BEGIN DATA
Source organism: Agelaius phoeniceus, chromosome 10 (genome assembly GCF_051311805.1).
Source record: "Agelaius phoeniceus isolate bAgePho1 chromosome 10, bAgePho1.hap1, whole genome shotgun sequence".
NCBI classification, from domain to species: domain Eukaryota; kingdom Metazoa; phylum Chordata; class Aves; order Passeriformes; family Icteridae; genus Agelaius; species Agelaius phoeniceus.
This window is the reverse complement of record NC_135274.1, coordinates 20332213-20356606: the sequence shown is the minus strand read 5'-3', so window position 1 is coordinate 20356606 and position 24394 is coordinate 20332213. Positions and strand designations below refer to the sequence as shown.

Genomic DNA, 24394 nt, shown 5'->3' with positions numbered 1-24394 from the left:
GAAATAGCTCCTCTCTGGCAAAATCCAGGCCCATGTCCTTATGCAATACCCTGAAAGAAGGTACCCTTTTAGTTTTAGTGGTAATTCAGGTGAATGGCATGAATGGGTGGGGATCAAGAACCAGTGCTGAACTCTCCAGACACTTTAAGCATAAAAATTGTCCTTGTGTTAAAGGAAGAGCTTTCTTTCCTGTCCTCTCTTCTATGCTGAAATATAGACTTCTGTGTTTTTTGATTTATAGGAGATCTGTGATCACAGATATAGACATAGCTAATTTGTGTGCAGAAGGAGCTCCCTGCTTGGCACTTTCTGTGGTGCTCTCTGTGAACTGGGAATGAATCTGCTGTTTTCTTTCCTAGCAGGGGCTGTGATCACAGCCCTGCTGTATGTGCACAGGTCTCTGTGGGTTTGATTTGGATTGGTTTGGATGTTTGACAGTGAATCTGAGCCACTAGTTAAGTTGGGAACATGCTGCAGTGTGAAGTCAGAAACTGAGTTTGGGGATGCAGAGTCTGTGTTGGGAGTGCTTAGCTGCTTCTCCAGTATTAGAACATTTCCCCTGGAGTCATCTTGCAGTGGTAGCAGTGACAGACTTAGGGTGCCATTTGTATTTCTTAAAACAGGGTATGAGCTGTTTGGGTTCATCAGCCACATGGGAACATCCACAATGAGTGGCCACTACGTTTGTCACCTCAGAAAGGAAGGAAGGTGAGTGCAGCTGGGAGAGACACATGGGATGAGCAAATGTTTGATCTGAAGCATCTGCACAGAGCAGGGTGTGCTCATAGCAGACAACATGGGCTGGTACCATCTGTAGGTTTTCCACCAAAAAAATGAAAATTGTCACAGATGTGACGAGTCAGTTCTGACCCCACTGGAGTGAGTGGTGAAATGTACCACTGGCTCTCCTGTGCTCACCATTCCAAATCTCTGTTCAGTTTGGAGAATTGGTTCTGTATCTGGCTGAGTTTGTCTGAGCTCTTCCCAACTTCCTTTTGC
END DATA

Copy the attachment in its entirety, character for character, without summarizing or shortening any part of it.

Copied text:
Source organism: Agelaius phoeniceus, chromosome 10 (genome assembly GCF_051311805.1).
Source record: "Agelaius phoeniceus isolate bAgePho1 chromosome 10, bAgePho1.hap1, whole genome shotgun sequence".
NCBI classification, from domain to species: domain Eukaryota; kingdom Metazoa; phylum Chordata; class Aves; order Passeriformes; family Icteridae; genus Agelaius; species Agelaius phoeniceus.
This window is the reverse complement of record NC_135274.1, coordinates 20332213-20356606: the sequence shown is the minus strand read 5'-3', so window position 1 is coordinate 20356606 and position 24394 is coordinate 20332213. Positions and strand designations below refer to the sequence as shown.

Genomic DNA, 24394 nt, shown 5'->3' with positions numbered 1-24394 from the left:
GAAATAGCTCCTCTCTGGCAAAATCCAGGCCCATGTCCTTATGCAATACCCTGAAAGAAGGTACCCTTTTAGTTTTAGTGGTAATTCAGGTGAATGGCATGAATGGGTGGGGATCAAGAACCAGTGCTGAACTCTCCAGACACTTTAAGCATAAAAATTGTCCTTGTGTTAAAGGAAGAGCTTTCTTTCCTGTCCTCTCTTCTATGCTGAAATATAGACTTCTGTGTTTTTTGATTTATAGGAGATCTGTGATCACAGATATAGACATAGCTAATTTGTGTGCAGAAGGAGCTCCCTGCTTGGCACTTTCTGTGGTGCTCTCTGTGAACTGGGAATGAATCTGCTGTTTTCTTTCCTAGCAGGGGCTGTGATCACAGCCCTGCTGTATGTGCACAGGTCTCTGTGGGTTTGATTTGGATTGGTTTGGATGTTTGACAGTGAATCTGAGCCACTAGTTAAGTTGGGAACATGCTGCAGTGTGAAGTCAGAAACTGAGTTTGGGGATGCAGAGTCTGTGTTGGGAGTGCTTAGCTGCTTCTCCAGTATTAGAACATTTCCCCTGGAGTCATCTTGCAGTGGTAGCAGTGACAGACTTAGGGTGCCATTTGTATTTCTTAAAACAGGGTATGAGCTGTTTGGGTTCATCAGCCACATGGGAACATCCACAATGAGTGGCCACTACGTTTGTCACCTCAGAAAGGAAGGAAGGTGAGTGCAGCTGGGAGAGACACATGGGATGAGCAAATGTTTGATCTGAAGCATCTGCACAGAGCAGGGTGTGCTCATAGCAGACAACATGGGCTGGTACCATCTGTAGGTTTTCCACCAAAAAAATGAAAATTGTCACAGATGTGACGAGTCAGTTCTGACCCCACTGGAGTGAGTGGTGAAATGTACCACTGGCTCTCCTGTGCTCACCATTCCAAATCTCTGTTCAGTTTGGAGAATTGGTTCTGTATCTGGCTGAGTTTGTCTGAGCTCTTCCCAACTTCCTTTTGC